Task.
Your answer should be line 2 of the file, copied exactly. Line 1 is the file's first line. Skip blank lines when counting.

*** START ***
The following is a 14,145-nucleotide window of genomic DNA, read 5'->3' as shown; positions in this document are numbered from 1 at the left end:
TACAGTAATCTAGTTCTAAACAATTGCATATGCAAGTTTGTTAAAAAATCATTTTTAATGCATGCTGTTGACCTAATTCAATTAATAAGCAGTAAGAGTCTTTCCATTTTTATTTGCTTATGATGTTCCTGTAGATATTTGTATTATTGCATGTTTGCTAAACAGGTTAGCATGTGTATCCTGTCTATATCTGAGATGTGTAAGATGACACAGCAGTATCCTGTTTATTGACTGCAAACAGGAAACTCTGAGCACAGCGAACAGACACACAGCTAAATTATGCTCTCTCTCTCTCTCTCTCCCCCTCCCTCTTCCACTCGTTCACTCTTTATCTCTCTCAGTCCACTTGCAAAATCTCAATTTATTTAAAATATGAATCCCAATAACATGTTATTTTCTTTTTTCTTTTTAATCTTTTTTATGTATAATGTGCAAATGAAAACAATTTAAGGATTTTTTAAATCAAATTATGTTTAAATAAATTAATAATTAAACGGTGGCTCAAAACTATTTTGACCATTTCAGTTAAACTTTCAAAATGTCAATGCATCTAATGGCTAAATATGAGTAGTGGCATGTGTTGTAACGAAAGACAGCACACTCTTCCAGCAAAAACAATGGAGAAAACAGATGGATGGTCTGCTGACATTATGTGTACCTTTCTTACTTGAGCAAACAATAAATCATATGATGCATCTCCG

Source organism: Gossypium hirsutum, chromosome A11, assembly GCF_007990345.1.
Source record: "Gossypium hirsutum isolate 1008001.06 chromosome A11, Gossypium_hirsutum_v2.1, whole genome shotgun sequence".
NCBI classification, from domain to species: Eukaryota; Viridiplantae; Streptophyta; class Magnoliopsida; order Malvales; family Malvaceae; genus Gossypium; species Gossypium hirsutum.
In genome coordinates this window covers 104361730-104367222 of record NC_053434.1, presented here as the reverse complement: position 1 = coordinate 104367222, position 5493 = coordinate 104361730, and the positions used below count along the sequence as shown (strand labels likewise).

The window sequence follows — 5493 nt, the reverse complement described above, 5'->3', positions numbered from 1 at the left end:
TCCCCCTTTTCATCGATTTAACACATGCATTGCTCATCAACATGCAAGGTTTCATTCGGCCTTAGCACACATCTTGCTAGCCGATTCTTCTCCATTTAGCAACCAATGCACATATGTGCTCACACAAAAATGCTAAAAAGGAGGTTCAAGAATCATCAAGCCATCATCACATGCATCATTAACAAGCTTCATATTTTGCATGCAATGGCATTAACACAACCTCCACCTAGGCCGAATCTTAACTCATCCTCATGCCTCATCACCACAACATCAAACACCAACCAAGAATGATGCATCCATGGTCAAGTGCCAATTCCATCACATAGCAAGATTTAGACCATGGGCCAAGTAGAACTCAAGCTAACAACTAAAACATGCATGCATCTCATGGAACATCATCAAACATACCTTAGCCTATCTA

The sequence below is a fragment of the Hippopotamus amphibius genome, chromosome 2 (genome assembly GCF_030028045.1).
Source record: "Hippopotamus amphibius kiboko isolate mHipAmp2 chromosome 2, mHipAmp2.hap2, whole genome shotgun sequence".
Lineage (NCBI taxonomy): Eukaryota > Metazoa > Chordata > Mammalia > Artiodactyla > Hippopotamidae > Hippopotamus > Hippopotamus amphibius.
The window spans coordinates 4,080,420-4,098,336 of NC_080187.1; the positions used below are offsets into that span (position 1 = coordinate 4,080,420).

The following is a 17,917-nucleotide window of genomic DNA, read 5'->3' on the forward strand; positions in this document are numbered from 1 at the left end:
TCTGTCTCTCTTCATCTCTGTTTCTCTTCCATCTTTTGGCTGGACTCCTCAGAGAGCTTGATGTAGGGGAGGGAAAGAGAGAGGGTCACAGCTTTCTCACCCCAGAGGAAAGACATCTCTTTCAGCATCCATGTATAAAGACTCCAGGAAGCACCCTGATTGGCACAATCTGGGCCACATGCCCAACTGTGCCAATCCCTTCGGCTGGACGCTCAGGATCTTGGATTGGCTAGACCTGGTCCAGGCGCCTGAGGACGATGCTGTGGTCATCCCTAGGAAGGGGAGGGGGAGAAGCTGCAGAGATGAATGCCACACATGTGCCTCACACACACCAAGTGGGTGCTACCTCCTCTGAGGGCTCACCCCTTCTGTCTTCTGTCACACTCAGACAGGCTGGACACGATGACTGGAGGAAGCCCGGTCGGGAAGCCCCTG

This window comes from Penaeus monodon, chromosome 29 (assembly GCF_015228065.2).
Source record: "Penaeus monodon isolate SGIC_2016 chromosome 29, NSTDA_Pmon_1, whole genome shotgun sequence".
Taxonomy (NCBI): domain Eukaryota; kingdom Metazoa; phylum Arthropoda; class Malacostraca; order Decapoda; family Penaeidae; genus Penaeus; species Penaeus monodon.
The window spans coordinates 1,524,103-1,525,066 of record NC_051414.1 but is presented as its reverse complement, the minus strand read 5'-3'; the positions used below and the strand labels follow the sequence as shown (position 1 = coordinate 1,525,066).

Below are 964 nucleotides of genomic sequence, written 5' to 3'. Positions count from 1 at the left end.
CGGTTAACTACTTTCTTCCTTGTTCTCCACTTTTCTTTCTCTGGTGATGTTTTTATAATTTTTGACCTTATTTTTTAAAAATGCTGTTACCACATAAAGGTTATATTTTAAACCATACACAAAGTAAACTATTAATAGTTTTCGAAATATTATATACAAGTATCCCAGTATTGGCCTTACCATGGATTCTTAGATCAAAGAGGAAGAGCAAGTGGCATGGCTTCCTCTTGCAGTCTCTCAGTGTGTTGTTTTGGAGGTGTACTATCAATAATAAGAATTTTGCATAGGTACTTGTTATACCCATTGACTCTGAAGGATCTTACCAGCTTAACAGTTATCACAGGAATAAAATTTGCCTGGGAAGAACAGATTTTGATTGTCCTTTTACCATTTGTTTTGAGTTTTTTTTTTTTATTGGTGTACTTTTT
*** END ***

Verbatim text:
TACAGTAATCTAGTTCTAAACAATTGCATATGCAAGTTTGTTAAAAAATCATTTTTAATGCATGCTGTTGACCTAATTCAATTAATAAGCAGTAAGAGTCTTTCCATTTTTATTTGCTTATGATGTTCCTGTAGATATTTGTATTATTGCATGTTTGCTAAACAGGTTAGCATGTGTATCCTGTCTATATCTGAGATGTGTAAGATGACACAGCAGTATCCTGTTTATTGACTGCAAACAGGAAACTCTGAGCACAGCGAACAGACACACAGCTAAATTATGCTCTCTCTCTCTCTCTCTCCCCCTCCCTCTTCCACTCGTTCACTCTTTATCTCTCTCAGTCCACTTGCAAAATCTCAATTTATTTAAAATATGAATCCCAATAACATGTTATTTTCTTTTTTCTTTTTAATCTTTTTTATGTATAATGTGCAAATGAAAACAATTTAAGGATTTTTTAAATCAAATTATGTTTAAATAAATTAATAATTAAACGGTGGCTCAAAACTATTTTGACCATTTCAGTTAAACTTTCAAAATGTCAATGCATCTAATGGCTAAATATGAGTAGTGGCATGTGTTGTAACGAAAGACAGCACACTCTTCCAGCAAAAACAATGGAGAAAACAGATGGATGGTCTGCTGACATTATGTGTACCTTTCTTACTTGAGCAAACAATAAATCATATGATGCATCTCCG